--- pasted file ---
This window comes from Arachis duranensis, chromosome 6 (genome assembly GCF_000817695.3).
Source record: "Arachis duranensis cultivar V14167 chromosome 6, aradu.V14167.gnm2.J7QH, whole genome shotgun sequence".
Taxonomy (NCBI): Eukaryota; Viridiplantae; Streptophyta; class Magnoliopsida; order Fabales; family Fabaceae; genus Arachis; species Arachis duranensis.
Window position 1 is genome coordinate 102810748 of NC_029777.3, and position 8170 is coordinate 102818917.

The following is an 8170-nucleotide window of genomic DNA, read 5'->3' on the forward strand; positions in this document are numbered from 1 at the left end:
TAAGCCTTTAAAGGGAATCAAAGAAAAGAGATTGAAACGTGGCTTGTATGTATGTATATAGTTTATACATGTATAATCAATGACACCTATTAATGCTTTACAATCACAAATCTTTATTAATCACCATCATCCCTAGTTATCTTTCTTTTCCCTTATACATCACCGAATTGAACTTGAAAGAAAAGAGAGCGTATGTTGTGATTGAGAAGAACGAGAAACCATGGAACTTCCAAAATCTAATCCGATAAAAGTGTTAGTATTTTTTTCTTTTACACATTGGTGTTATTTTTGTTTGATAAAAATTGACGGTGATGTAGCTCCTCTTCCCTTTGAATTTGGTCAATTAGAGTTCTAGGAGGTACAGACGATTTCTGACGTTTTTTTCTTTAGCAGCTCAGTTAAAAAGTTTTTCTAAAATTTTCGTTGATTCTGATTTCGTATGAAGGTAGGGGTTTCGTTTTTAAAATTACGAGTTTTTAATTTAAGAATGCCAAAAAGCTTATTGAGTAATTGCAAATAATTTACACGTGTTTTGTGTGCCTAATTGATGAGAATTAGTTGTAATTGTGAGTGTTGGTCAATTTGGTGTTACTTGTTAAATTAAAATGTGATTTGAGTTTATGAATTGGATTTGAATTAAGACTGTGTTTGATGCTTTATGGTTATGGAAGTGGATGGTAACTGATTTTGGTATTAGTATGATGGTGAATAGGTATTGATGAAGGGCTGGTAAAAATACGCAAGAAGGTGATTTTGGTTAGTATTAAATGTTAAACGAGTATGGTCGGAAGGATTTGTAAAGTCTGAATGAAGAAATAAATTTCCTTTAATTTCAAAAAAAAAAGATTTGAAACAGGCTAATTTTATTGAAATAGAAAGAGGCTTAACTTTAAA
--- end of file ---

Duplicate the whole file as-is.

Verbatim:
This window comes from Arachis duranensis, chromosome 6 (genome assembly GCF_000817695.3).
Source record: "Arachis duranensis cultivar V14167 chromosome 6, aradu.V14167.gnm2.J7QH, whole genome shotgun sequence".
Taxonomy (NCBI): Eukaryota; Viridiplantae; Streptophyta; class Magnoliopsida; order Fabales; family Fabaceae; genus Arachis; species Arachis duranensis.
Window position 1 is genome coordinate 102810748 of NC_029777.3, and position 8170 is coordinate 102818917.

The following is an 8170-nucleotide window of genomic DNA, read 5'->3' on the forward strand; positions in this document are numbered from 1 at the left end:
TAAGCCTTTAAAGGGAATCAAAGAAAAGAGATTGAAACGTGGCTTGTATGTATGTATATAGTTTATACATGTATAATCAATGACACCTATTAATGCTTTACAATCACAAATCTTTATTAATCACCATCATCCCTAGTTATCTTTCTTTTCCCTTATACATCACCGAATTGAACTTGAAAGAAAAGAGAGCGTATGTTGTGATTGAGAAGAACGAGAAACCATGGAACTTCCAAAATCTAATCCGATAAAAGTGTTAGTATTTTTTTCTTTTACACATTGGTGTTATTTTTGTTTGATAAAAATTGACGGTGATGTAGCTCCTCTTCCCTTTGAATTTGGTCAATTAGAGTTCTAGGAGGTACAGACGATTTCTGACGTTTTTTTCTTTAGCAGCTCAGTTAAAAAGTTTTTCTAAAATTTTCGTTGATTCTGATTTCGTATGAAGGTAGGGGTTTCGTTTTTAAAATTACGAGTTTTTAATTTAAGAATGCCAAAAAGCTTATTGAGTAATTGCAAATAATTTACACGTGTTTTGTGTGCCTAATTGATGAGAATTAGTTGTAATTGTGAGTGTTGGTCAATTTGGTGTTACTTGTTAAATTAAAATGTGATTTGAGTTTATGAATTGGATTTGAATTAAGACTGTGTTTGATGCTTTATGGTTATGGAAGTGGATGGTAACTGATTTTGGTATTAGTATGATGGTGAATAGGTATTGATGAAGGGCTGGTAAAAATACGCAAGAAGGTGATTTTGGTTAGTATTAAATGTTAAACGAGTATGGTCGGAAGGATTTGTAAAGTCTGAATGAAGAAATAAATTTCCTTTAATTTCAAAAAAAAAAGATTTGAAACAGGCTAATTTTATTGAAATAGAAAGAGGCTTAACTTTAAA